June 18th, 2010

Habit Making and Breaking, Part 1: What is a Habit?

By Kyle Morich

The press is quick to throw around the word ‘habit’ these days, without much pause for what a habit really is.  Habit is used as a pejorative lament about our inability to change our health or financial actions, like with smoking, eating junk food, or using credit cards.  At the same time, it’s also used as a brilliant panacea for those very same problems.  These same articles disparaging or extolling the influence of habits in our lives tend to omit any strategies for breaking or building these habitual behaviors beyond general mantras of “avoid it” or “do it a lot for three weeks.”

So what is a habit?  By colloquial usage, a habit is something you do automatically, without thinking consciously.  But scientifically, it is much more specific than that.  A habit is an unconscious behavior that has four key elements:  a context, repetition, reinforcement, and cues.

All habits occur in a context.  A context is a situation-specific setting that frames a behavior.  Think about certain habits you may have – your morning Starbucks coffee, checking Facebook, texting while driving.  These habits do not occur sporadically.  They are always framed by a context.  The Starbucks stop is always on the route to work.  Facebook is checked during lunches taken at your desk. Texting occurs in the car ride home from work.  Habits depend on contexts for their existence.

The next habit element, repetition, is perhaps the best known.  A habit forms as a behavior is performed repeatedly in a specific and stable context.  We often see wildly specific prescriptions for habit formation, such as “a daily running habit can be established by performing it each morning for 21 straight days.”  The truth is that it’s nearly impossible to pinpoint the number of repetitions necessary to form a habit.  It has been shown that the more complex a behavior is, the more repetitions needed to create a habit.  So it is possible that 21 days of repeating a running behavior will create a running habit, but that also depends on a stable context (e.g., same time of day and place), the complexity, and the third element of habits: reinforcement.

Habits cannot exist without reinforcement. Reinforcement is feedback interpreted by the brain that makes a future behavior more likely to be repeated. We eat junk food because it tastes good.  We browse the Internet at work because it delays the tedium of the task at hand.  An exercise behavior is very hard to repeat until habitual because, as anyone new to running can attest, it is mostly punishing until the body can adapt to the new stress of the exercise and interpret the hard work as rewarding.  There is not a single habitual behavior, bad or good, which did not at some point result in a reinforcing experience.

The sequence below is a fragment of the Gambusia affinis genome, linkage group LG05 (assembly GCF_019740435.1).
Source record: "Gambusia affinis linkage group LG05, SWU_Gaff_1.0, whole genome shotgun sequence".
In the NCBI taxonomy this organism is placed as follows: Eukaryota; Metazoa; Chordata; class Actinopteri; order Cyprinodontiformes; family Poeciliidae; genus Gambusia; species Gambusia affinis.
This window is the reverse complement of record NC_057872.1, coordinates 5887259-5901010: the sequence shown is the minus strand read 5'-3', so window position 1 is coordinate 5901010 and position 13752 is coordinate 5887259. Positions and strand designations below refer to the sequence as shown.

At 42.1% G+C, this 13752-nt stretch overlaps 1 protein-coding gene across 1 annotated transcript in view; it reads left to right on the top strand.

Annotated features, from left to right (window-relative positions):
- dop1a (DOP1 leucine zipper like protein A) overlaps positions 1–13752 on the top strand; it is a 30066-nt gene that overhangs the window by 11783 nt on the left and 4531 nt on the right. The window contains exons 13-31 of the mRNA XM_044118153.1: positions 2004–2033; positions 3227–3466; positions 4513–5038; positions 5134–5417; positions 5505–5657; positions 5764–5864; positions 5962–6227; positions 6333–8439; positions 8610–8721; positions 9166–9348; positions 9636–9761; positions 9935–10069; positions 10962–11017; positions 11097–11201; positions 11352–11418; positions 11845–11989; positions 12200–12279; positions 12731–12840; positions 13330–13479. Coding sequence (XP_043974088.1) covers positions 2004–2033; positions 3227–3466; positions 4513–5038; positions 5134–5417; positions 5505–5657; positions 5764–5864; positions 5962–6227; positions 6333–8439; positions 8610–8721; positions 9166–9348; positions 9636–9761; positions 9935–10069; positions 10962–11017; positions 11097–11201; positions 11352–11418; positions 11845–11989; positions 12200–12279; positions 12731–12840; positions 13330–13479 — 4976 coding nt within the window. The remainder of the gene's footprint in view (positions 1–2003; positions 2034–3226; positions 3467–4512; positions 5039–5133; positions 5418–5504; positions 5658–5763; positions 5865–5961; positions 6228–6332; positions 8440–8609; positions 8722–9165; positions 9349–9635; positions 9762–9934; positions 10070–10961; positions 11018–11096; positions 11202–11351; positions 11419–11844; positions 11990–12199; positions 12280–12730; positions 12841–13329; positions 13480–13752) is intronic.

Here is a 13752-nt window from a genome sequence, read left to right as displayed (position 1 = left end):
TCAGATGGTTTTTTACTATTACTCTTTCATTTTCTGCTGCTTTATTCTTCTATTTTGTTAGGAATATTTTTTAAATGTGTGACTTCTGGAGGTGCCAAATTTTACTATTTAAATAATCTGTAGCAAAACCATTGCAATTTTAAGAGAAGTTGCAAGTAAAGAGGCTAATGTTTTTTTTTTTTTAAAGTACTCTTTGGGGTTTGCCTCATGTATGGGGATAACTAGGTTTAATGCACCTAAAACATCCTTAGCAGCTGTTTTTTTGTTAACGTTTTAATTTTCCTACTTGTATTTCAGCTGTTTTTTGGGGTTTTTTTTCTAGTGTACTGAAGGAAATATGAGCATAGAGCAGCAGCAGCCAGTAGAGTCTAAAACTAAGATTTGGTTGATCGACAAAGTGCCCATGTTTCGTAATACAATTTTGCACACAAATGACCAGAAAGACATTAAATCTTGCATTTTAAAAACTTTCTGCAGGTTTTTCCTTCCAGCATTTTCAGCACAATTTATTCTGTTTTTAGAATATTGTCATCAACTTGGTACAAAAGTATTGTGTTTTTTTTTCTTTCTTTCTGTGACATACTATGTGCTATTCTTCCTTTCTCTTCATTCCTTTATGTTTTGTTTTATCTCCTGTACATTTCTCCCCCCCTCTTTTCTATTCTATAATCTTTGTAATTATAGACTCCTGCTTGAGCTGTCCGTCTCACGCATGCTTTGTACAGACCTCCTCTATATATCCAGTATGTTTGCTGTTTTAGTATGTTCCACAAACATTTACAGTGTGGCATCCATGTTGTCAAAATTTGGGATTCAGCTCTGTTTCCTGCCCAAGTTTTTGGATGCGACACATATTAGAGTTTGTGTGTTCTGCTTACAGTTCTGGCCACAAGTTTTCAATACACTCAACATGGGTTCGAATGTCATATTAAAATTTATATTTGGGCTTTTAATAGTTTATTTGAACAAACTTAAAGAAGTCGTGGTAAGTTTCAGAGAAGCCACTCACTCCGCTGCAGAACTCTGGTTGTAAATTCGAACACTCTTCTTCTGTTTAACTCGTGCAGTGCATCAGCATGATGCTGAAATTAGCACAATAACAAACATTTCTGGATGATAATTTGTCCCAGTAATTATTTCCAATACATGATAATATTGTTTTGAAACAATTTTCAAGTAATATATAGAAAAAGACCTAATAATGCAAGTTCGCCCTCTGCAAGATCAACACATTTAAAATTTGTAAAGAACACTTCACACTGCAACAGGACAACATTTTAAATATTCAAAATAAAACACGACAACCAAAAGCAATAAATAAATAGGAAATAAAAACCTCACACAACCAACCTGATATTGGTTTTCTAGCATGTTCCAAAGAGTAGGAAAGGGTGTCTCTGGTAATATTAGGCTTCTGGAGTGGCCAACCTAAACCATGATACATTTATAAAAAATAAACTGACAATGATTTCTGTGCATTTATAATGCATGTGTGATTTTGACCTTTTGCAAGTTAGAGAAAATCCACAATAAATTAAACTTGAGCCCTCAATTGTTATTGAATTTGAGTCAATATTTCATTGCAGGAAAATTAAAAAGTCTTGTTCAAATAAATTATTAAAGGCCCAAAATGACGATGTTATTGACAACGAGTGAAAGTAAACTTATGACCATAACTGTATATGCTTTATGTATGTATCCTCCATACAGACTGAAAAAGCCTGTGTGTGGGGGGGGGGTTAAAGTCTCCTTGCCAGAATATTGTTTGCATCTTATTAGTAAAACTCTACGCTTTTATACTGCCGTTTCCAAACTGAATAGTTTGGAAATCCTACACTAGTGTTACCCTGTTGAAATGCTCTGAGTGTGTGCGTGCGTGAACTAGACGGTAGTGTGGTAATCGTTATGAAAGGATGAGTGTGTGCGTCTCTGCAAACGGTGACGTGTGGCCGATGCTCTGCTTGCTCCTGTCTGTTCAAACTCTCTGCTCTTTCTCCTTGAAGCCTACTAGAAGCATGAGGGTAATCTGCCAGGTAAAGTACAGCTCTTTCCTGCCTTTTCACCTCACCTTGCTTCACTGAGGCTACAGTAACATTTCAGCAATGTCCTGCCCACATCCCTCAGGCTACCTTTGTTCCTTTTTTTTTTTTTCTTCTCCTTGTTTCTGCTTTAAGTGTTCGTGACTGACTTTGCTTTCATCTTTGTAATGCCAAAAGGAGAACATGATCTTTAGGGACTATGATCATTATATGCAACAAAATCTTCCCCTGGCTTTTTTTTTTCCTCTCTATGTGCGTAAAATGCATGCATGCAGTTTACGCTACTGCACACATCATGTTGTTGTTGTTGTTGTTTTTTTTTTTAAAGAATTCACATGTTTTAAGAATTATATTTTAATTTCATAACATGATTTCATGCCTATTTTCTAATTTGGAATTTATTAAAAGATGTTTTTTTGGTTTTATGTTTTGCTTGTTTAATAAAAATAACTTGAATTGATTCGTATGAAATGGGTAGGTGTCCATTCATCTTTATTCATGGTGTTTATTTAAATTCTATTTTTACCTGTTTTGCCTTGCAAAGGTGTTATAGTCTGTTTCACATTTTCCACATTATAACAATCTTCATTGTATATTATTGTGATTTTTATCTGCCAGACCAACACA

Finally, habits occur in response to context-based cues.  In every context, there are stimuli that, through repetition, become cues for a behavior. As you repeat a behavior in a context, the unconscious mind begins pairing various stimuli with a behavior. A cue can be internal or external.  External cues can be objects, sounds, smells, locations, people, or even other behaviors.  Internal cues can be thoughts, feelings, or other personal states.  Think about training a dog to sit.  The dog cannot understand words, but has learned that upon hearing the command “Sit!” it should, in fact, sit.  Humans are the very same.  We unconsciously respond to cues everyday, such as reaching for the telephone when it rings or buying a box of cereal at the grocery store with a yellow sale sticker on it.  Because habits occur unconsciously, cues essentially become proxy decision-makers for our mind.  If the unconscious mind perceives an associated cue within a context, it will perform the behavior.

Understanding the true definition of a habit is the first step to creating strategies to make new habits or get rid of old ones.  In the future posts in this series, we will discuss ways to make and break habits, and delve into ways marketers and non-marketers alike can use habits to their advantage.


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